Recently, Google Research introduced a new sparse attention mechanism that improves performance on a multitude of tasks that require long contexts known as BigBird. The researchers took inspiration from the graph sparsification methods.
They understood where the proof for the expressiveness of Transformers breaks down when full-attention is relaxed to form the proposed attention pattern. They stated, “This understanding helped us develop BigBird, which is theoretically as expressive and also empirically useful.”
Why is BigBird Important?
Bidirectional Encoder Representations from Transformers or BERT, a neural network-based technique for natural language processing (NLP) pre-training has gained immense popularity in the last two years. This technology enables anyone to train their own state-of-the-art question answering system.
Subscribe to our Newsletter
Join our editors every weekday evening as they steer you through the most significant news of the day, introduce you to fresh perspectives, and provide unexpected moments of joy
However, one of the core limitations of this technique is the quadratic dependency, mainly in terms of memory on the sequence length due to their full attention mechanism. This also increases the cost when it comes to using transformer-based models for processing long sequences. To mitigate this issue, the researchers introduced BigBird.
BigBird is a universal approximator of sequence functions which is designed mainly to satisfy all the known theoretical properties of full transformers. According to the researchers, this sparse attention can handle sequences of length up to 8x of what was previously possible using similar hardware.
In particular, the BigBird consists of three main parts:
- A set of global tokens that attends to all parts of the sequence.
- A set of random keys for each query.
- A block of local neighbours so that each node attends to their local structure.
To train the encoder of the model, the researchers used four challenging datasets, which are-
1| Natural Questions: Natural Questions corpus is a question answering dataset. The dataset consists of 307,373 training examples with single annotations, 7,830 cases with 5-way annotations for development data, and a further 7,842 examples 5-way annotated sequestered as test data.
2| HotpotQA-distractor: HotpotQA is a large-scale dataset with 113k Wikipedia-based question-answer pairs. The dataset is collected by crowdsourcing based on Wikipedia articles, where crowd workers are shown multiple supporting context documents and asked explicitly to come up with questions requiring reasoning about all of the documents.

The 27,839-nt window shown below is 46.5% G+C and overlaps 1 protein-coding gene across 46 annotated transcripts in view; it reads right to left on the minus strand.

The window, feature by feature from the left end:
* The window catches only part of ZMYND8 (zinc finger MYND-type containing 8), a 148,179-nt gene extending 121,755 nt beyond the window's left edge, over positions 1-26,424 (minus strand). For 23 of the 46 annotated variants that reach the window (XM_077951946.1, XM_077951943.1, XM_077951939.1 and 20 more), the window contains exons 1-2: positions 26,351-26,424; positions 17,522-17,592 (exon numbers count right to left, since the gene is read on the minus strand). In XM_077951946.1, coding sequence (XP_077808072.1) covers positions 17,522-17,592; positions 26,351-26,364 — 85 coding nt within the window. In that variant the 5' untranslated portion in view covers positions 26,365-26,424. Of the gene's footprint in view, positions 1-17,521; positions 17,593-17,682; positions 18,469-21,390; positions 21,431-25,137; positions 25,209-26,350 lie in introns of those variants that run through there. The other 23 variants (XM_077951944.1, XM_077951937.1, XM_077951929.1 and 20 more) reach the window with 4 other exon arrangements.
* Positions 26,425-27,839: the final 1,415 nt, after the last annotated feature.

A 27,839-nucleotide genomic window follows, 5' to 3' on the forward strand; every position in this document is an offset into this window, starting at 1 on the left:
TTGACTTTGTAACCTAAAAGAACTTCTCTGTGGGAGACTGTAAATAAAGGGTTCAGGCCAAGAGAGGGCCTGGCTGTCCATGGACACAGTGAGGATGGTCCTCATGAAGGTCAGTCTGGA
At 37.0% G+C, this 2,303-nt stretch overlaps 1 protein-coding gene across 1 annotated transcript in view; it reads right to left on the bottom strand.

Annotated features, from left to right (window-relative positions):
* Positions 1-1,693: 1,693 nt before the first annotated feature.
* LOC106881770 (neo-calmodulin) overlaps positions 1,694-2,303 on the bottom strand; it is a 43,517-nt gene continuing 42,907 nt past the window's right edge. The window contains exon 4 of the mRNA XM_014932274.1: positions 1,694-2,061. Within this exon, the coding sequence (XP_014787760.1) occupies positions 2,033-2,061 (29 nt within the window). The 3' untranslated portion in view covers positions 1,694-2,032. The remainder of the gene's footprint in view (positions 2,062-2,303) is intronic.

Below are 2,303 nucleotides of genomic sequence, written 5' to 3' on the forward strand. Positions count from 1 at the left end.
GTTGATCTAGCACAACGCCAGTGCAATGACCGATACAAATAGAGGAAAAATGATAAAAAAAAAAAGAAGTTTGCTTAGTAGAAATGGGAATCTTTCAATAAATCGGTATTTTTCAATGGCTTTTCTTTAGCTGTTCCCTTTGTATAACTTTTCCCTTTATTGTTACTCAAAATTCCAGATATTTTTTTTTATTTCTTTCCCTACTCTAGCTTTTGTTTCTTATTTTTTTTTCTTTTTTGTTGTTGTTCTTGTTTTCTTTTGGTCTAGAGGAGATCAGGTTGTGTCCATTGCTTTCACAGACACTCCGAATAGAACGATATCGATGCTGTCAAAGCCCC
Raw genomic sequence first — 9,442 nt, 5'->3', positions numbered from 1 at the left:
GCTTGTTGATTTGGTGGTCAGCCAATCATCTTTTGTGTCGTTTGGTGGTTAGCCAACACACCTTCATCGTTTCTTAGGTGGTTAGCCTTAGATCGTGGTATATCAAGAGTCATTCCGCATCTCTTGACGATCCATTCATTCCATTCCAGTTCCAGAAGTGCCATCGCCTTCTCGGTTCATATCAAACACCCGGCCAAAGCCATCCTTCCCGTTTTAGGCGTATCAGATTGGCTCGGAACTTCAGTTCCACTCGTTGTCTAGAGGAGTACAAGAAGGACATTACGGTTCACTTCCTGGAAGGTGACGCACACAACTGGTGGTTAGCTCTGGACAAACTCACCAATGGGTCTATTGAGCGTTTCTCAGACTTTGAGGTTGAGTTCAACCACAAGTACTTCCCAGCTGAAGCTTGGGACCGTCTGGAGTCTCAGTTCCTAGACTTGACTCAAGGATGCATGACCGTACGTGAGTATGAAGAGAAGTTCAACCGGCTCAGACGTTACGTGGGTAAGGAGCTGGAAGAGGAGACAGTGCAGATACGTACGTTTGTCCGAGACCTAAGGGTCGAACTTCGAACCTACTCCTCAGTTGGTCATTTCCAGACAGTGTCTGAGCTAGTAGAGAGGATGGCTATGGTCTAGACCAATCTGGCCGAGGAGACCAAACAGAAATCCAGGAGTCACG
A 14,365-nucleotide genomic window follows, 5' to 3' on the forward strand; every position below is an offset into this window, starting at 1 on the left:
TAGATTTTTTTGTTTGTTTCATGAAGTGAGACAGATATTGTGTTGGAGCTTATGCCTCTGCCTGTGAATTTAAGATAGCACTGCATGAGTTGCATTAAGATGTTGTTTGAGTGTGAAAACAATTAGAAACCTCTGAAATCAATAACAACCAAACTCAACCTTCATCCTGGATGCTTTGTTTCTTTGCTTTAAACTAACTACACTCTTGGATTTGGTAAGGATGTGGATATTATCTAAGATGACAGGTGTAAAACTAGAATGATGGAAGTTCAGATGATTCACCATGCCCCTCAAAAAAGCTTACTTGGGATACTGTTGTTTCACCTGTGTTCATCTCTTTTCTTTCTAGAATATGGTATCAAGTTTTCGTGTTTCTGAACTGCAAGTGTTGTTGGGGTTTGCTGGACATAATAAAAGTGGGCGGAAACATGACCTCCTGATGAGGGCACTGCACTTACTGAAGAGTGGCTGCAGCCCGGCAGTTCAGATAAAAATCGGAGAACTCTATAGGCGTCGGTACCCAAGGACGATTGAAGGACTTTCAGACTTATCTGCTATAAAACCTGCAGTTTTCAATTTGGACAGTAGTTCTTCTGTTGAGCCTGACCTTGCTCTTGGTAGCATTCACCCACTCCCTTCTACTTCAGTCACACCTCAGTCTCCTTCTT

3| TriviaQA-wiki: TriviaQA is a large-scale challenging reading comprehension dataset containing over 650K question-answer-evidence triples. The dataset includes 95K question-answer pairs authored by trivia enthusiasts and independently gathered evidence documents, six per question on average, that provide high-quality distant supervision for answering the questions.
4| WikiHop: WikiHop dataset consists of sets of Wikipedia articles where answers to queries about specific properties of an entity cannot be located in the entity’s report.
Contributions of This Research
The main contributions of this research are-
- BigBird satisfies all the known theoretical properties of a full transformer. In particular, the researchers showed that adding extra tokens allows one to express all continuous sequence-to-sequence functions with only O(n)-inner products. Also, they showed that under standard assumptions regarding precision, BigBird is Turing complete.
- They showed that the extended context modelled by BigBird greatly benefits a variety of NLP tasks. In particular, the researchers achieved state-of-the-art results for question-answering and document summarisation on several different datasets.
- Lastly, they introduced a novel application of attention-based models where long contexts are beneficial, such as extracting contextual representations of genomics sequences like DNA. Also, with longer masked LM pretraining, BigBird improves performance on downstream tasks such as promoter-region and chromatin profile prediction.
BigBird satisfies many theoretical results, such as the technique is a universal approximator of sequence to sequence functions and is Turing complete. Considering the consequence of the capability to handle longer context, BigBird drastically improves performance on various NLP tasks such as question answering and long document summarisation.
Furthermore, the researchers also proposed novel applications to genomics data by introducing an attention-based contextual language model for DNA and fine-tune it for downstream tasks such as promoter region prediction and predicting effects of non-coding variants.
Read the paper here.